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Germany's Economy Is Doing Well — And That's Bad For The Eurozone

MELISSA BLOCK, BYLINE: Germany's economy is having a pretty good year so far. Manufacturing is high, unemployment is low. The economy is expanding, and yet the strangest report has recently come out of Europe. It says all of that success is actually a problem for the rest of the Eurozone. Zoe Chace of our Planet Money team wondered why Germany's success isn't considered a good thing.

ZOE CHACE, BYLINE: Germany's got a thing about making stuff the world wants.

JACOB KIRKEGAARD: Germany has always had what you could call an export fetish. You know, they've always been very focused on exporting as much as possible.

CHACE: Jacob Kirkegaard with the Peterson Institute says when you have incredible export growth, money pours into the country. And ideally when a country makes a bunch of money, they spend a bunch of money. That was the whole idea of the European union - the money easily flows from one country to another. Say you're an Italian winemaker. Gianluca Garofoli, this is what he thinks the Germans do with that money.

GIANLUCA GAROFOLI: They come with their cars, and they fill the truck of wine. This is the best thing.

CHACE: But that's not really happening these days, Gianluca says. Germans aren't traveling so much to Italy and buying fine wines. And this is backed up by statistics. Turns out Germany is exporting much more than it's importing. Rather than running a big deficit like many other European countries, Germany has a trade surplus - a big one. Jacob Kirkegaard says no developed country in the history of the world has ever been so successful and so frugal at the same time. And when you have a really big country not buying much of anything, that's a problem.

KIRKEGAARD: It's fair to say that if every consumer everywhere behaved like the German consumer, then the world would be in almost permanent recession.

CHACE: This is why the Germans got in trouble with the European commission. They recently put out a report saying, Germans, you're not drinking enough Italian wine or eating enough Spanish figs. Basically, you're not buying enough stuff. Your trade surplus is above allowable limits. So start spending, or you will be in really big trouble next time one of these reports comes out. Now, one reason this kind of imbalance happens is these are really different cultures around money that have come together to share the Euro. Here's Gianluca, the Italian winemaker.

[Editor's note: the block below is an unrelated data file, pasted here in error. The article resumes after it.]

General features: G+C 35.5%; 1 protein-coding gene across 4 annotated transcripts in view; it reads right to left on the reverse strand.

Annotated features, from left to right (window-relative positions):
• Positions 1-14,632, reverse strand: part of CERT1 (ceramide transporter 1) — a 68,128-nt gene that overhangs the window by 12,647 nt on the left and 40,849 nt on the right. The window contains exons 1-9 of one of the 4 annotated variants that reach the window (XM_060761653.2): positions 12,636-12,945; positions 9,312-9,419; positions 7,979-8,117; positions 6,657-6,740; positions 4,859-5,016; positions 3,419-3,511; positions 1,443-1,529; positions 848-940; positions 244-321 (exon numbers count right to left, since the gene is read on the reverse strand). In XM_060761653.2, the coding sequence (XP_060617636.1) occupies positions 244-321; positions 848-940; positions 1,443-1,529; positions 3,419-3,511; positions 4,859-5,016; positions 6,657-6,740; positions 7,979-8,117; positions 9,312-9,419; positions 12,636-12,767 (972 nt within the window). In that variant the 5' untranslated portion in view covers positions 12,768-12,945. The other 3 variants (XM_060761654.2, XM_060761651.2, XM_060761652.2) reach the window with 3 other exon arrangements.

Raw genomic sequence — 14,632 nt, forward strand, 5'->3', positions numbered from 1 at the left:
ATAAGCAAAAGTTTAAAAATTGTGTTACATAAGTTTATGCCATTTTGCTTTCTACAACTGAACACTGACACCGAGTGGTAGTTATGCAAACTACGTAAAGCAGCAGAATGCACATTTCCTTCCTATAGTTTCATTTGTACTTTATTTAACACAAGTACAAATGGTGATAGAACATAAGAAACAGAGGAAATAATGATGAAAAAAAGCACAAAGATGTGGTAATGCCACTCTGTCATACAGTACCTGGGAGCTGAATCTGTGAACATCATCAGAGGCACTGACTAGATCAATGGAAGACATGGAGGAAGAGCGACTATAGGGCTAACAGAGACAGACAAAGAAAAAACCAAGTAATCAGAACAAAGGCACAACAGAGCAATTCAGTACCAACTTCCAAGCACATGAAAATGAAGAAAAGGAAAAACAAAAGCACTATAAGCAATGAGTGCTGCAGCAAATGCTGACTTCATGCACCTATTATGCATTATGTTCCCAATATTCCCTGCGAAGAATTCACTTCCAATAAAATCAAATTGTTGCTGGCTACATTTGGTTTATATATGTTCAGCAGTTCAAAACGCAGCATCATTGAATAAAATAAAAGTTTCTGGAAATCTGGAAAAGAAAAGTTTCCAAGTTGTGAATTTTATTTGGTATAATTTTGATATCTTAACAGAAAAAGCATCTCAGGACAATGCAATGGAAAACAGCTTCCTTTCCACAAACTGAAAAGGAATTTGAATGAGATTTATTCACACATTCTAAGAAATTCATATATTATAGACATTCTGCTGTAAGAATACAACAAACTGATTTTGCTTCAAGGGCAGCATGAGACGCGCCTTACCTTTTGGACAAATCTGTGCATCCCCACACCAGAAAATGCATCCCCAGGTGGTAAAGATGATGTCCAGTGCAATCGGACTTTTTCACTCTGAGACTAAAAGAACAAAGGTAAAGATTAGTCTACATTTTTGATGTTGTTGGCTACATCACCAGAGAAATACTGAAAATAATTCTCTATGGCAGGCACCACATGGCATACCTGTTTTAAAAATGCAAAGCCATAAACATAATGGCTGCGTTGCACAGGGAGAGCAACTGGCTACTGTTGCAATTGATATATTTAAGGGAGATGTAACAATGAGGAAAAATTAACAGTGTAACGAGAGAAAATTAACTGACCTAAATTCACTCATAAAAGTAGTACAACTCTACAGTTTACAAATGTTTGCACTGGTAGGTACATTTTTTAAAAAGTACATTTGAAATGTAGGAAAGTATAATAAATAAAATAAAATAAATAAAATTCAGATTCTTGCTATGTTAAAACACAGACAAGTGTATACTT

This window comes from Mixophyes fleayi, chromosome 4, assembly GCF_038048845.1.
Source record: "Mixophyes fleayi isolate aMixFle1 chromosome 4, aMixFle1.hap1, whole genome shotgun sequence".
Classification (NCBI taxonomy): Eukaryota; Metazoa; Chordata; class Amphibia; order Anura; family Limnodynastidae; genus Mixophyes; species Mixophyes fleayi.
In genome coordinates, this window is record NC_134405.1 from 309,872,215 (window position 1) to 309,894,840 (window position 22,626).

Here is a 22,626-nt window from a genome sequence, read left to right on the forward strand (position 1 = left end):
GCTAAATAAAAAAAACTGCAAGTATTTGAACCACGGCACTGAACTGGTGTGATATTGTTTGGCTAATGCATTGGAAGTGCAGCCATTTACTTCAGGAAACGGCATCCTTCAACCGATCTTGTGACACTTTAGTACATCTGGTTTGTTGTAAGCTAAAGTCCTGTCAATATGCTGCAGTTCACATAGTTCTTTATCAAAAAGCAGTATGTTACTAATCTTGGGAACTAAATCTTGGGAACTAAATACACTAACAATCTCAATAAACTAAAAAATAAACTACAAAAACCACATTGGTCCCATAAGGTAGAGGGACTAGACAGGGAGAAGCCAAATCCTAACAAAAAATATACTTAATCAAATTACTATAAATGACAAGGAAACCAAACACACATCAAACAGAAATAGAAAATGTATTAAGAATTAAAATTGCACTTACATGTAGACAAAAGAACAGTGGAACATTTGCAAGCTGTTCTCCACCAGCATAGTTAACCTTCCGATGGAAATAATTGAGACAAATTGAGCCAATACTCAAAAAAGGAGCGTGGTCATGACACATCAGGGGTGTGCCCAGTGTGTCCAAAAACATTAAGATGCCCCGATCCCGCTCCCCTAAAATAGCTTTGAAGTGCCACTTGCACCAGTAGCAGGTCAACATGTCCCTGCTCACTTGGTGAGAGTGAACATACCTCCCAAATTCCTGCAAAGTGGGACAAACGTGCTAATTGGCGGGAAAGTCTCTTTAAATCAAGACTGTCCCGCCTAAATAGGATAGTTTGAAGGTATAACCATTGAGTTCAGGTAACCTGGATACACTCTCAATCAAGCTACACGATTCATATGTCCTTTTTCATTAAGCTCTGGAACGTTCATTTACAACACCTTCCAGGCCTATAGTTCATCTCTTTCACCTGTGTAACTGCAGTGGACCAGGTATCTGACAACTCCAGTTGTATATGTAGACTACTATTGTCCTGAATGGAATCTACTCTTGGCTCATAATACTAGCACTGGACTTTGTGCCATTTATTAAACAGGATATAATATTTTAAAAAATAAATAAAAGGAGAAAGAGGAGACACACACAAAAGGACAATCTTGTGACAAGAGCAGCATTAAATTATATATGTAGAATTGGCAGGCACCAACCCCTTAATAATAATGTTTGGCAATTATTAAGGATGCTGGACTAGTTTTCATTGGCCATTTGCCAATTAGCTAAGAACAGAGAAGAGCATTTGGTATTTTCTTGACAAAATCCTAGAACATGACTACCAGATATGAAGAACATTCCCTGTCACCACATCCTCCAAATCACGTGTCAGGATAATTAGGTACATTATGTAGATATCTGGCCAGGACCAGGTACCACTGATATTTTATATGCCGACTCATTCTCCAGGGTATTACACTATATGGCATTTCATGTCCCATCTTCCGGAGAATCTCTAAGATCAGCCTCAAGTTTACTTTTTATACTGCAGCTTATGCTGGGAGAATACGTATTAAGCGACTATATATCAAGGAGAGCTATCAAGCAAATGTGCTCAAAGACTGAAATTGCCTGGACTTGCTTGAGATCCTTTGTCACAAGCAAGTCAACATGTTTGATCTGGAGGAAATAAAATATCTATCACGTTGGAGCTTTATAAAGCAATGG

GAROFOLI: I think it's a kind of an attitude of the German people. You are, like, cool if you buy something for reasonable price. It's a national mentality.

CHACE: I know this may sound like a stereotype - the penny-pinching German. But talk to a German.

PHILIP PLICKERT: I wouldn't pay too much for a bottle of wine actually.

CHACE: This is Philip Plickert, the economics editor at the German newspaper, the FAZ

PLICKERT: My budget for a bottle of wine would be six or seven euros. That's OK. That's reasonable. I'm afraid that Italian wine won't save Italy. They have to produce something else.

CHACE: Oh, Italy, you just got told by a German. That does happen in the EU these days. And the German household savings rate, it is really high. Germans are not splurging. But there's a deeper systemic issue in the European Union beyond culture that explains the surplus - the shared currency itself.

If Germany still had its own money, the old deutchmark, it would have been really hard to build up a surplus like this. If people wanted to buy German stuff, they'd have to use marks. The more popular German stuff got, the more valuable the mark would get. Their currency would get really strong. And that would have corrected the problem. German products get more expensive, exports slow down and inside Germany, the strong mark makes things like Italian wines seem super cheap. Gianluca, the winemaker, says in fact it was easier to sell his wines back before the euro, back when Italy was using the lira.

GAROFOLI: When we used to sell our wines in lira, obviously our wines were much, much, much cheaper. And it was much easier to export all over the world. So, yes, from my point of view, yes, it was easier with liras than with euros.

CHACE: But today, Italy and Germany are both on the euro. So exchange rates between the two countries do not automatically adjust to even things out. German cars seem like a deal. Italian wine looks expensive. The Germans keep racking up the surpluses, and the Italians rack up the deficits.

It's hard to solve this problem. Nobody wants Germany to produce fewer cars, but it's also hard to make individual Germans change their behavior. Here's Plickert, the German newspaper editor.

PLICKERT: How should you order people to spend their money? I mean, it's a free country and this is a free economy. I mean, we don't have a kind of commissioner who orders people to spend or to save. It's millions of individuals who make their individual decisions.

CHACE: Theoretically, if Germany makes no changes and the surplus gets worse, they'll have to play a fine to the European Commission. Money that will be put into a bailout fund for Eurozone countries. Zoe Chace, NPR News.

ROBERT SIEGEL, BYLINE: This is NPR News. Transcript provided by NPR, Copyright NPR.

Zoe Chace explains the mysteries of the global economy for NPR's Planet Money. As a reporter for the team, Chace knows how to find compelling stories in unlikely places, including a lollipop factory in Ohio struggling to stay open, a pasta plant in Italy where everyone calls in sick, and a recording studio in New York mixing Rihanna's next hit.